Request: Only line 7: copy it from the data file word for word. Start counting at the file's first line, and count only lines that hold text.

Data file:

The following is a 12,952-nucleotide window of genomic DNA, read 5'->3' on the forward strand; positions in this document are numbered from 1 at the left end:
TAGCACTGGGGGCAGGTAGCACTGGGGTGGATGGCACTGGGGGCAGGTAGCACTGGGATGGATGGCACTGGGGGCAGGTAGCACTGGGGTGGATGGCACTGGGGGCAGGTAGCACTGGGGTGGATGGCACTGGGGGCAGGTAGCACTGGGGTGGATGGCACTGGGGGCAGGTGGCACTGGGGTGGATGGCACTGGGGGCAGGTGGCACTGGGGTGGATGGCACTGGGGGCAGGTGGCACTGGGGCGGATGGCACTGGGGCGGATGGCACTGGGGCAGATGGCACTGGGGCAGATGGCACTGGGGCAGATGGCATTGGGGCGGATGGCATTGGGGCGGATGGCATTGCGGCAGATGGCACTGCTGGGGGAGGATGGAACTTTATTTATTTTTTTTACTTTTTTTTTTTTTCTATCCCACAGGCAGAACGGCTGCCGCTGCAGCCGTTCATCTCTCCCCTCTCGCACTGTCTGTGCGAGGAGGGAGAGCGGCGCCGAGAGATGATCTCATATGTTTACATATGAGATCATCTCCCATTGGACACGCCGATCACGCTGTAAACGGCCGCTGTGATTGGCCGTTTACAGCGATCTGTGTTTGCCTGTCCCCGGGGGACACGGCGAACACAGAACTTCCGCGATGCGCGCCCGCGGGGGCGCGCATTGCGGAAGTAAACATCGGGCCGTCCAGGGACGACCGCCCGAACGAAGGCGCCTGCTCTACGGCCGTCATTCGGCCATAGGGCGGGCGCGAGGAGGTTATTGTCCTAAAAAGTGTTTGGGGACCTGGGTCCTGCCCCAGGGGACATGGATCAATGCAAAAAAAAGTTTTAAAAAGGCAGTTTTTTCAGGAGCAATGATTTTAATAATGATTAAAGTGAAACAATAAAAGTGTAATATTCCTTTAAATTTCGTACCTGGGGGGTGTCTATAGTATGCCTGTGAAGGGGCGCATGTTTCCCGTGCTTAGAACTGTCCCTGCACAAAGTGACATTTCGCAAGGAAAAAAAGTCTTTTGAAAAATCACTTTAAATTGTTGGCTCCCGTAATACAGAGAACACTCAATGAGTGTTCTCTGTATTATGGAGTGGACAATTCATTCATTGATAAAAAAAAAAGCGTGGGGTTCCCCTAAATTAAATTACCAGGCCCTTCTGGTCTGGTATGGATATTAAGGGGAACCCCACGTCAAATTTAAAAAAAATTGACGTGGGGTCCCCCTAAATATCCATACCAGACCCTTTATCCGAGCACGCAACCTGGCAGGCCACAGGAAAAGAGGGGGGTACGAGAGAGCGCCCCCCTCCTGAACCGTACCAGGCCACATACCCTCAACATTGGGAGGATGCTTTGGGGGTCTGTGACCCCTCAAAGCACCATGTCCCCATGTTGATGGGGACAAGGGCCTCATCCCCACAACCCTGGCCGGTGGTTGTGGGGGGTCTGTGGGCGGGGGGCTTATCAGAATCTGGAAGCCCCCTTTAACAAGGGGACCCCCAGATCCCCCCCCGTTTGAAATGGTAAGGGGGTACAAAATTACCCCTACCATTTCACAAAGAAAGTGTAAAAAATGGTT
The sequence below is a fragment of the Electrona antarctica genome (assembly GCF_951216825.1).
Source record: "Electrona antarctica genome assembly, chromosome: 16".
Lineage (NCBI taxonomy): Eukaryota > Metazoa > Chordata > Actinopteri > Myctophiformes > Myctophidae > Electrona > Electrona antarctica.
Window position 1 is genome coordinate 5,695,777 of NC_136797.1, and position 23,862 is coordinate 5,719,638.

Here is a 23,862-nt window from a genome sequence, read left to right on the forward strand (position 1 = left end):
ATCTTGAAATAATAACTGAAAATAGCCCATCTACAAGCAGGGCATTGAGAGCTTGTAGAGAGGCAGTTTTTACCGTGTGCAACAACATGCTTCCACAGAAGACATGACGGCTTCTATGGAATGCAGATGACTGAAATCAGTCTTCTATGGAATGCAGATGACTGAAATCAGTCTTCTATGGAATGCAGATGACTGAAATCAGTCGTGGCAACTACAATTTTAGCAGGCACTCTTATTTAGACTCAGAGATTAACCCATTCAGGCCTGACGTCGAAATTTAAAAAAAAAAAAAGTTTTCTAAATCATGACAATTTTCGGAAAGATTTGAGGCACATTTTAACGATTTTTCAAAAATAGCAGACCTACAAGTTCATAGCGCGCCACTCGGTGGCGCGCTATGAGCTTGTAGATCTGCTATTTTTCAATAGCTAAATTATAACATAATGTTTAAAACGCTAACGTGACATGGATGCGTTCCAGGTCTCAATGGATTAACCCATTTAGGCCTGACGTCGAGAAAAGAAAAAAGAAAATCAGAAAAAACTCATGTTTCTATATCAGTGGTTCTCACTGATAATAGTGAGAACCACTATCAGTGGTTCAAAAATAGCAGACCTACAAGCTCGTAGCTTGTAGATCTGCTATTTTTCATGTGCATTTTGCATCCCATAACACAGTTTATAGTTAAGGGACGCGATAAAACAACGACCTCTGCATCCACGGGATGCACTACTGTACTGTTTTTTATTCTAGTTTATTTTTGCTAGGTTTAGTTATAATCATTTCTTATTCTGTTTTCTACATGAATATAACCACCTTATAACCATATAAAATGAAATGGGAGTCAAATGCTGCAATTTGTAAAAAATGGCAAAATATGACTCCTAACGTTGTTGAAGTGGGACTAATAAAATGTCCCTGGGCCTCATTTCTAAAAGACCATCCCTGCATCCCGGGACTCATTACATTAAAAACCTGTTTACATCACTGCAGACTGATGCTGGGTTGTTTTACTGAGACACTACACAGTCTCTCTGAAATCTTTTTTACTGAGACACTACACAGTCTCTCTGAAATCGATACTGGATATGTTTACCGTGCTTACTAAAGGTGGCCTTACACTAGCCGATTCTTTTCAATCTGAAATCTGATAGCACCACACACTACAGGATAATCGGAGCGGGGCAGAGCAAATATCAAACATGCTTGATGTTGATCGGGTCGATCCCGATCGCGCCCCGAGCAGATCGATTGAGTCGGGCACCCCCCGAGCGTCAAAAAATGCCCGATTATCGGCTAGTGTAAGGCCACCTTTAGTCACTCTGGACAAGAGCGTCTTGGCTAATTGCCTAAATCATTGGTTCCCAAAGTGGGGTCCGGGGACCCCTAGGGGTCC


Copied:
Here is a 23,862-nt window from a genome sequence, read left to right on the forward strand (position 1 = left end):